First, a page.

When the U.S. Last Faced an Emerging Nuclear Threat in East AsiaBreaking News
tags: nuclear weapons, China, North Korea, nuclear war, Trump
An isolated, authoritarian state in Asia races closer to becoming a nuclear power. An American president contemplates how to stop it. Rhetoric escalates on both sides, and the risk of a deadly conflict looms large. Guam makes a rare appearance in the headlines.
That is the state of the North Korea standoff today. It has tested ICBMs that could reach the United States, and analysts believe it can make nuclear devices small enough to fit atop the missiles. President Trump said Tuesday that North Korea would “be met with fire and fury like the world has never seen” if it threatened the United States. Pyongyang responded by saying it was considering firing missiles at waters near Guam, a United States territory in the Pacific.
But change a few details, and it could just as easily describe the world half a century ago, when China developed nuclear weapons despite American desires to stop it. A look at that time reveals just how perilous such a situation can be, when a new nuclear player emerges and an established power tries to stand in its way. But it also shows that all-out war can be avoided.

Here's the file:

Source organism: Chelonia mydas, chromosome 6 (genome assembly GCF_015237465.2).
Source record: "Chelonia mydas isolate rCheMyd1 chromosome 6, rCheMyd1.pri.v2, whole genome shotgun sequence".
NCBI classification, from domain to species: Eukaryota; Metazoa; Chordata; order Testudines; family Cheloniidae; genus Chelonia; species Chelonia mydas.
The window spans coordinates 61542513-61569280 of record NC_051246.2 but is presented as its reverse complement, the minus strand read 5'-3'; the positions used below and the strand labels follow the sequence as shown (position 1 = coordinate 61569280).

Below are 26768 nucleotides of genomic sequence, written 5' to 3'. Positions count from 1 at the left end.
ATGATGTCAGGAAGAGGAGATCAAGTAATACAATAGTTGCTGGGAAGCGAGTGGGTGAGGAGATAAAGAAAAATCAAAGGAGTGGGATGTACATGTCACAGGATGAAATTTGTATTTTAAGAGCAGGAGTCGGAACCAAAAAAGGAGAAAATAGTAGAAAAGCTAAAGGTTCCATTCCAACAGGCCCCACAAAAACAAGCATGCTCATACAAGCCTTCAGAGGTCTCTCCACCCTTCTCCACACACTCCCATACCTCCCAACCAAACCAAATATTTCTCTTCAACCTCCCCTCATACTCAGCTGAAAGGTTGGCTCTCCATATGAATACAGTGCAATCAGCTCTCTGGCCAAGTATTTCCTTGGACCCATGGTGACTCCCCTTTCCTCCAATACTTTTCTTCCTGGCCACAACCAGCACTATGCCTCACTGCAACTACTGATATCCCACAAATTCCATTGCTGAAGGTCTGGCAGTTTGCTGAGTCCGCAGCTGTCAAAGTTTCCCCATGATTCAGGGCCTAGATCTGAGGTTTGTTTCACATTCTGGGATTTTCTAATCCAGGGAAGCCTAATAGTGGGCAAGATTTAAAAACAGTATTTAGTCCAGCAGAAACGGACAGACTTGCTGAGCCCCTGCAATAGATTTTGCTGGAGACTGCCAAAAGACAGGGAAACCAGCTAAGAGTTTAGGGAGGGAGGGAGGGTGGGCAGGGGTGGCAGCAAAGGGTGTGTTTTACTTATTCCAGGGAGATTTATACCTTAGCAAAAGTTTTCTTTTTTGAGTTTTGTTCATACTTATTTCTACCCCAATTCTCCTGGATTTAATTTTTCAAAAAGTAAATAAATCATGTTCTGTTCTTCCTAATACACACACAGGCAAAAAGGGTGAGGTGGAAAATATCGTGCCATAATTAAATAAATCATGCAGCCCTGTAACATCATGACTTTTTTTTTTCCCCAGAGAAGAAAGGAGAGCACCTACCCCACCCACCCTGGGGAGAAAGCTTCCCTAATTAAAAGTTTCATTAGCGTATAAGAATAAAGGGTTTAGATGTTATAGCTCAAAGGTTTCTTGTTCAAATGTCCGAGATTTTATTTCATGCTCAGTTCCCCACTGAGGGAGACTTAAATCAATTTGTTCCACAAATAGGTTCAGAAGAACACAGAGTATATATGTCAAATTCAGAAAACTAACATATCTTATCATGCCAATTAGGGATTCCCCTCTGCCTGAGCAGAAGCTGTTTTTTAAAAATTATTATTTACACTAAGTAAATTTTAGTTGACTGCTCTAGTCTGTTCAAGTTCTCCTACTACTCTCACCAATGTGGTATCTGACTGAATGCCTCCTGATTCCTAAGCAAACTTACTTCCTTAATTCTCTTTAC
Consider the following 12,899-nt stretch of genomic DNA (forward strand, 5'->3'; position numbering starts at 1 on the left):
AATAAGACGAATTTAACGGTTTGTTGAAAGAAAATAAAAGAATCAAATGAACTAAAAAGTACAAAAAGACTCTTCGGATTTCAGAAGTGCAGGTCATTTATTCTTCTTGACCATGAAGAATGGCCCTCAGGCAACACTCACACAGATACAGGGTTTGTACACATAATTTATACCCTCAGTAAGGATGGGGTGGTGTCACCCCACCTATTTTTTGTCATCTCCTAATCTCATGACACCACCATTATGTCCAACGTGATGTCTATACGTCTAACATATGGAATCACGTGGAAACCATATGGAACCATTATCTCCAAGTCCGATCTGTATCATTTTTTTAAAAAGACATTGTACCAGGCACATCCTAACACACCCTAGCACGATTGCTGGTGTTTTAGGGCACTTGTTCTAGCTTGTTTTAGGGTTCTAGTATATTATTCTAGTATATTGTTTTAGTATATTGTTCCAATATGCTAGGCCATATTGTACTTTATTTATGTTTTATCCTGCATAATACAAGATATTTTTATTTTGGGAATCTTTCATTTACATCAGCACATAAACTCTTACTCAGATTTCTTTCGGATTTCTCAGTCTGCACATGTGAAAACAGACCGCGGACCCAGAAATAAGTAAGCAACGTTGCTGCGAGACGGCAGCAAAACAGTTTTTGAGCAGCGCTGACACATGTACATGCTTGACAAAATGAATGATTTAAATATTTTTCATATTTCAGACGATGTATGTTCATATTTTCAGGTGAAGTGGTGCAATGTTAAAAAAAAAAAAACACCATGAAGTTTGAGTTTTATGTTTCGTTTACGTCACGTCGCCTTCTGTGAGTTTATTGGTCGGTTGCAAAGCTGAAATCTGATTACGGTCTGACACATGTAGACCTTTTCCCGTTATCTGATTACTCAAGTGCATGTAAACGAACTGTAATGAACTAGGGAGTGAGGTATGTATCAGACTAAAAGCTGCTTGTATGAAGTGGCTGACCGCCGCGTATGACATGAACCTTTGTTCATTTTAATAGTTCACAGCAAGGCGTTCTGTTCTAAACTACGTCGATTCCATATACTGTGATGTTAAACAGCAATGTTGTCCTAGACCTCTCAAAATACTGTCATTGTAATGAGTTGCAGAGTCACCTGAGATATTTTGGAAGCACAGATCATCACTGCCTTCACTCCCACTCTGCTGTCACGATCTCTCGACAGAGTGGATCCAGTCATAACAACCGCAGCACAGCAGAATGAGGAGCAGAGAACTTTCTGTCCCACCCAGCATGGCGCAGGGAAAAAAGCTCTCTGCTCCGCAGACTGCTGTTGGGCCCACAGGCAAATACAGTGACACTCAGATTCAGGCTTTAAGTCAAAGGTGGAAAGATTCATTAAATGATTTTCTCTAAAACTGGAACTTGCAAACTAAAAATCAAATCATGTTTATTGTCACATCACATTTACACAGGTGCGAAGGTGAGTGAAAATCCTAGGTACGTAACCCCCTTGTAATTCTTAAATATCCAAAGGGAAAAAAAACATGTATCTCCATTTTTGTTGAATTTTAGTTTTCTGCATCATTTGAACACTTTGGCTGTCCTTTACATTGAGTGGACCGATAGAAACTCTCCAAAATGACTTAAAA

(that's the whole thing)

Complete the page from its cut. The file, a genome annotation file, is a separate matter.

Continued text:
comments powered by Disqus
- What Robert E. Lee Wrote to The Times About Slavery in 1858
- ICC orders Mali extremist to pay $3.2 million in reparations
- Political Rage Over Statues? Old News in the Old World
- Deadly U.S. Embassy Bombing in Kenya Was ‘Avoidable,’ According to Scorching New Memoir
- There are certain moments in US history when Confederate monuments go up
- Eric Foner says in an interview that it’s not necessary to remove Confederate statues
- Philip Zelikow says the government should crack down on armed groups of militants
- Conservatives complain that a "Pro-gay U.S. embassy features ‘art’ by anti-Trump professor”
- N. D. B. Connolly says Charlottesville showed that liberalism can’t defeat white supremacy
- Historian William I. Hitchcock schools policymakers: Ike never threatened to use nukes in North Korea